While Eph recovers from this quickly, Nora simply cannot deal. Here, we have the age-old science fiction debate over whether those turned into something else are still human. Eph comes to the seemingly correct conclusion that they are not, and that killing them isn't the same as killing people. But Nora can't help but consider Setrakian's plan of exterminating their patients instead of helping them. She leaves, and the team of Eph and Setrakian is formed.
Be Kind to Your Neighbors
Now that Doyle's story is over, it's time to revisit another survivor. Ansel is getting sicker, so his wife Annie takes their kids to stay with their aunt. When she returns, popping what I can only assume to be anti-anxiety pills, she finds both her husband and her dog missing from the house. After saying a few prayers, she ventures into the backyard and finds her dog's bloodied body behind a shed. She seems to immediately realize that Ansel killed her.
Annie hears noises from inside the shed and correctly assumes that it's Ansel. After tearfully asking the door why he killed the dog, she does the most stupid thing possible and goes inside. It's always a good idea to go into a dark and confined space with someone who, at best, just murdered a dog, am I right? Even Ansel has more sense than her; he's in the late stages of the transformation, but has managed to chain himself to the far wall so that he can't hurt anyone. He begs Annie to lock him inside and stay away, which she only does after he describes in detail how he wants to rip her throat out.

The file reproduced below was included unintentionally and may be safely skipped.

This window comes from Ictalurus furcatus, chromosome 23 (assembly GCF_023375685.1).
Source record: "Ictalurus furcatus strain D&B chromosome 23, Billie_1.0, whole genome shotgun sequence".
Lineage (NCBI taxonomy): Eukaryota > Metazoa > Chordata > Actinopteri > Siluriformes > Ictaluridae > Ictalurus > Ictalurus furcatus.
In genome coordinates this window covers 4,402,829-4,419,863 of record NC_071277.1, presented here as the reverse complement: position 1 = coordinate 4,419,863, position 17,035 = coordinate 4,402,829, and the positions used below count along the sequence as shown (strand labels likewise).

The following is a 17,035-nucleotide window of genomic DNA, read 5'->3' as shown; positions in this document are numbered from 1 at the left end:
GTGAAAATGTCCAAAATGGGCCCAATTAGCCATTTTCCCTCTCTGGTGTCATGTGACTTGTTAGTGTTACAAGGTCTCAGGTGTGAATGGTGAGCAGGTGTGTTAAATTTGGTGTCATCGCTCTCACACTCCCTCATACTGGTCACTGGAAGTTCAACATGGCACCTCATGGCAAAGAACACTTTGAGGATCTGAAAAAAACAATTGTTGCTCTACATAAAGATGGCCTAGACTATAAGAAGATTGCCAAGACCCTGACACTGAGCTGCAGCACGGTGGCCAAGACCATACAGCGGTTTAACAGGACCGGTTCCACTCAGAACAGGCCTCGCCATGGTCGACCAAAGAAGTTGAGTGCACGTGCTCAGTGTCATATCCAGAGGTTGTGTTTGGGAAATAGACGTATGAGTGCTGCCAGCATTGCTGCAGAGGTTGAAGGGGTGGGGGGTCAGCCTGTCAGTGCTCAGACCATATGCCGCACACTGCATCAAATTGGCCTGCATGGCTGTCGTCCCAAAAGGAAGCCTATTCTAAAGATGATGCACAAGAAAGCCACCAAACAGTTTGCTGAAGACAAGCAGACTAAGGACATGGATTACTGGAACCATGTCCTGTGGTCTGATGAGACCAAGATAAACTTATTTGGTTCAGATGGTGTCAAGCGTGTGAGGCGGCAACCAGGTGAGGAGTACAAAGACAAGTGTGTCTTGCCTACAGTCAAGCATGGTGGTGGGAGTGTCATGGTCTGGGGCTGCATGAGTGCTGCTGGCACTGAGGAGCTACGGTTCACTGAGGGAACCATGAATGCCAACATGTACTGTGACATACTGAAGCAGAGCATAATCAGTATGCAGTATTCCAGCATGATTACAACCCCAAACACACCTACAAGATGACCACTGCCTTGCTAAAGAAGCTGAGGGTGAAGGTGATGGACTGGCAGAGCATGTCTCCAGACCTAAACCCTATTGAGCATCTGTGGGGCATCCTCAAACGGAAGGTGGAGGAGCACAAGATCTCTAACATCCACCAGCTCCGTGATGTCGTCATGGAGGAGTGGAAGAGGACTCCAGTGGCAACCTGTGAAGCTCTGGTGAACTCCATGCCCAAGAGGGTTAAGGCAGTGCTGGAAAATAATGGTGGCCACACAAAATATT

Having locked her homicidal husband up, Annie buries the dog. Her vigil is interrupted by a very rude neighbor, though, who yells at her about the noise the "dog" is making from inside the shed and generally treats her like crap. He also reveals that he hit the dog at some point in the past, which seems to send Annie over the edge. She invites him to discipline the dog himself since she "doesn't have the heart," and proceeds to lock him in the shed and listen while Ansel tears him apart. Was this out of anger over the neighbor having hit the dog? Was she trying to feed Ansel and thus take care of him? Is she just crazy as hell? We may never know.